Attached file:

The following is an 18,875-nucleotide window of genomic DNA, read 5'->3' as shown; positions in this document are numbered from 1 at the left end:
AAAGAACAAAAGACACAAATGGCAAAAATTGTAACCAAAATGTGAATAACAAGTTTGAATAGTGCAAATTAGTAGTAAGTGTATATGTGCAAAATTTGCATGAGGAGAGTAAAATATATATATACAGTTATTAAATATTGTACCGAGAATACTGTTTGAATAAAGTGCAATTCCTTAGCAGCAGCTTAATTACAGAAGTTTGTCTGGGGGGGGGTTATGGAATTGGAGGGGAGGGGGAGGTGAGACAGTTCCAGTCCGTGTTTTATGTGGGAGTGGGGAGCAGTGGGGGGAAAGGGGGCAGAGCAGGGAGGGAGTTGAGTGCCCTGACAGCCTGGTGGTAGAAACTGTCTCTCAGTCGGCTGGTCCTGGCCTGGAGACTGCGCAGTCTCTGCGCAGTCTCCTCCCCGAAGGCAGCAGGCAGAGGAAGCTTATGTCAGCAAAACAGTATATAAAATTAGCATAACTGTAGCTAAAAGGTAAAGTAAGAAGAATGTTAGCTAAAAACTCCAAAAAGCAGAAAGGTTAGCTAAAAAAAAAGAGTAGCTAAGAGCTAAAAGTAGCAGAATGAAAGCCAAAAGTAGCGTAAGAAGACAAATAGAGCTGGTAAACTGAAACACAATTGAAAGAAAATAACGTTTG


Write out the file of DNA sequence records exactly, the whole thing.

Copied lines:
The following is an 18,875-nucleotide window of genomic DNA, read 5'->3' as shown; positions in this document are numbered from 1 at the left end:
AAAGAACAAAAGACACAAATGGCAAAAATTGTAACCAAAATGTGAATAACAAGTTTGAATAGTGCAAATTAGTAGTAAGTGTATATGTGCAAAATTTGCATGAGGAGAGTAAAATATATATATACAGTTATTAAATATTGTACCGAGAATACTGTTTGAATAAAGTGCAATTCCTTAGCAGCAGCTTAATTACAGAAGTTTGTCTGGGGGGGGGTTATGGAATTGGAGGGGAGGGGGAGGTGAGACAGTTCCAGTCCGTGTTTTATGTGGGAGTGGGGAGCAGTGGGGGGAAAGGGGGCAGAGCAGGGAGGGAGTTGAGTGCCCTGACAGCCTGGTGGTAGAAACTGTCTCTCAGTCGGCTGGTCCTGGCCTGGAGACTGCGCAGTCTCTGCGCAGTCTCCTCCCCGAAGGCAGCAGGCAGAGGAAGCTTATGTCAGCAAAACAGTATATAAAATTAGCATAACTGTAGCTAAAAGGTAAAGTAAGAAGAATGTTAGCTAAAAACTCCAAAAAGCAGAAAGGTTAGCTAAAAAAAAAGAGTAGCTAAGAGCTAAAAGTAGCAGAATGAAAGCCAAAAGTAGCGTAAGAAGACAAATAGAGCTGGTAAACTGAAACACAATTGAAAGAAAATAACGTTTG